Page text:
Configuring and customizing a Linux environment is a common task for many. One aspect that might need adjustment is the default text editor for editing unit files in systemd. To clarify, systemd is a system and service manager for Linux operating systems. It plays an important role in the initialization of the system.
In this tutorial, we’ll explore various methods to change the default text editor for unit files. Moreover, we’ll discuss the advantages and disadvantages of different text editors for that role.
2. Understanding Text Editors
Before we dive into changing the default editor, let’s briefly discuss some text editors available in Linux and their characteristics.
2.1. nano Text Editor
Let’s list a couple of advantages of using nano:
- simple and user-friendly interface
- ideal for beginners
On the other hand, nano lacks some advanced features present in other editors.
2.2. vim Text Editor
Now, let’s explore some of the pros of using vim:
- powerful and feature-rich
- modal interface for efficient text manipulation
Nevertheless, one of the cons of using vim is that it has a steeper learning curve for new users.
2.3. emacs Text Editor
Next, let’s go through some advantages in favor of emacs:
- extremely extensible and customizable
- offers a wide range of functionalities
Although emacs offers significant advantages, one of its drawbacks is that it can be overwhelming for beginners.
Moreover, the differences between the three editors aren’t huge and we can meet our goals by using any of them. However, the choice hinges on our familiarity with one over the other when deciding which to designate as their primary text editor.
In the upcoming sections, we’ll examine various methods specifically tailored to change the default editor for unit files, as altering the general default editor is the key to influencing the editor used in systemd unit file edits.
3. Unit Editing and SYSTEMD_EDITOR
In Linux, the SYSTEMD_EDITOR environment variable determines the default text editor. Additionally, systemd uses this variable when opening a text editor for unit file editing by default.
The command employed for these edits is systemctl edit:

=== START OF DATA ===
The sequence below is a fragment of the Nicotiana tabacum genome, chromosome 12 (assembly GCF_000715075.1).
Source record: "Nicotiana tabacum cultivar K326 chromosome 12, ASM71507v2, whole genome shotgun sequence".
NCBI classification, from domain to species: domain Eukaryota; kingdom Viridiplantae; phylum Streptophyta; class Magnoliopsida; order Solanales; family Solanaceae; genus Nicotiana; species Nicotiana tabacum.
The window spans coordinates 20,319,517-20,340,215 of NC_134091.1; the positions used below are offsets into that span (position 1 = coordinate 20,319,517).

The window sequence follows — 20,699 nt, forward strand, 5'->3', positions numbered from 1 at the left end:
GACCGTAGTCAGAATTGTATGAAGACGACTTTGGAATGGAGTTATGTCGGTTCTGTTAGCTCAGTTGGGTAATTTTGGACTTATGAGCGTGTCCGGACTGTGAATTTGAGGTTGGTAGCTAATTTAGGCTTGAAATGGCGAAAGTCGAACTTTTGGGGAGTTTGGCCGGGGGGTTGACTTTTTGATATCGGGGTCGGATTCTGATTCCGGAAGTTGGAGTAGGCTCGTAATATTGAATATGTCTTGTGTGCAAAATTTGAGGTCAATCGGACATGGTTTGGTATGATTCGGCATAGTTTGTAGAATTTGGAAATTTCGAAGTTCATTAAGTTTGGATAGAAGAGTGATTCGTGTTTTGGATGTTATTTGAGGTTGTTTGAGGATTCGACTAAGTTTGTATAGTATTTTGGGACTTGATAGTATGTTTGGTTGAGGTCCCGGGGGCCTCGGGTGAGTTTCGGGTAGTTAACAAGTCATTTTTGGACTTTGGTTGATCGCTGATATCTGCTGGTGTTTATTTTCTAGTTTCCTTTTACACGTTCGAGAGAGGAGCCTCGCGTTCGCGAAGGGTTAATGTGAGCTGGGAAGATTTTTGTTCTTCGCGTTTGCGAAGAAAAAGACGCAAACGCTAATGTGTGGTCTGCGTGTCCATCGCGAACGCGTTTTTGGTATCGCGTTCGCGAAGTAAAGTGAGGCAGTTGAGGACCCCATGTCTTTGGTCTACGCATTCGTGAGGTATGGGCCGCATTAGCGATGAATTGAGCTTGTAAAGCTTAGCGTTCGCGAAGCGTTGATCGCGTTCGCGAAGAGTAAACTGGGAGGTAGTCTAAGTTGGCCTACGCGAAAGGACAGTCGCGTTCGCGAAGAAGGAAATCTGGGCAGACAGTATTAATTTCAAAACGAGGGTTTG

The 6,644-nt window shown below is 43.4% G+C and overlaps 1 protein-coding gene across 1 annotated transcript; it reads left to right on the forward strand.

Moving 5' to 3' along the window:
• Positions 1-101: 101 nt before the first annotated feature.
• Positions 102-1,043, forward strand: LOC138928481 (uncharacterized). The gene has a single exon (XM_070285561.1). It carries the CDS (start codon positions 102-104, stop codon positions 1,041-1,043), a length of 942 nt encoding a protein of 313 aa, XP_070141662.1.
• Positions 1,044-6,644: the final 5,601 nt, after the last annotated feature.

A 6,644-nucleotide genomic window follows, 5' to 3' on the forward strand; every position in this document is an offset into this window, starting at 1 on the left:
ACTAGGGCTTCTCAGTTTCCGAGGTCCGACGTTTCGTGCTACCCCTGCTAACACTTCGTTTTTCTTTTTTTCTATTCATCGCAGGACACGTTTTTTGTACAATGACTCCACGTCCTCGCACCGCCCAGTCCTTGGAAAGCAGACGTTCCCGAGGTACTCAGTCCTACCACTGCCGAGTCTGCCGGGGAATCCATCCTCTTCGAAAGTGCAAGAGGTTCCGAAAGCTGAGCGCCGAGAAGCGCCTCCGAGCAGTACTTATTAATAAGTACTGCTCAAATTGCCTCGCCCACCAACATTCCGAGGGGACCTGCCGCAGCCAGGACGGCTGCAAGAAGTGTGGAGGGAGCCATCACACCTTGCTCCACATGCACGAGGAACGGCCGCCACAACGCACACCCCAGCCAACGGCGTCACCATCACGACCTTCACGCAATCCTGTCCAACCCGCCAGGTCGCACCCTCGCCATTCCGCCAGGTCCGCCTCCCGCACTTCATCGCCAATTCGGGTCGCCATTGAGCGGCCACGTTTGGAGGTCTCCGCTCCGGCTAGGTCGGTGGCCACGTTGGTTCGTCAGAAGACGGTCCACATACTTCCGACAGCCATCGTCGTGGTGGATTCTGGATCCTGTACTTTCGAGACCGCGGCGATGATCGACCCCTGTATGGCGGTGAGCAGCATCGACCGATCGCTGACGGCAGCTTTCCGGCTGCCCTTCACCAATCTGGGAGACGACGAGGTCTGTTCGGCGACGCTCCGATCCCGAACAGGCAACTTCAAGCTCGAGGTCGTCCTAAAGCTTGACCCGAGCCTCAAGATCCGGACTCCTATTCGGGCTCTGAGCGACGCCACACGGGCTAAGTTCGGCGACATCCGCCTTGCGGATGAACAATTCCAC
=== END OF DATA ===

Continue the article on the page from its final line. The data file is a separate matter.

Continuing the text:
$ systemctl edit ...
If the SYSTEMD_EDITOR environment variable isn’t set, systemd falls back to using the VISUAL environment variable. However, if both SYSTEMD_EDITOR and VISUAL are unset, systemd then uses the EDITOR environment variable.
3.1. Theoretical Understanding
Accordingly, we can modify this file to meet certain requirements:
- customize our shell environment
- set aliases
- define functions
- configure various aspects of the Bash shell’s behavior
Now, as we theoretically understood the ~/.bashrc file, we’ll move to its practical modifications.
3.2. Configuring bashrc
Let’s continue by modifying our user-specific Bash configuration file ~/.bashrc to set the SYSTEMD_EDITOR variable:
$ echo "export SYSTEMD_EDITOR=vim" >> ~/.bashrc
$ source ~/.bashrc
In the above snippet, we use the echo command and the redirection >> operator to append the export statement to the ~/.bashrc file. This way, we set the SYSTEMD_EDITOR variable to vim. Moreover, we then use the source command to update ~./bashrc and apply the changes immediately.
3.3. Configuring /etc/sudoers File
Since root is the user commonly granted access to change unit files, most users making such changes require sudo. Therefore, when we’re not logged in as the root user, we use the sudo command to obtain superuser privileges.
$ sudo visudo
When we open the sudoers file, we just need to add one line to it:
Defaults env_keep += "SYSTEMD_EDITOR"
In essence, this line ensures that the SYSTEMD_EDITOR environment variable is preserved when running commands with sudo. Accordingly, it sets Vim as the editor for systemd service files with elevated privileges.
4. Using update-alternatives
Another approach involves using the update-alternatives system, which enables us to choose the default editor.
First, we need to ensure that we set up the application that we want to use as our primary text editor: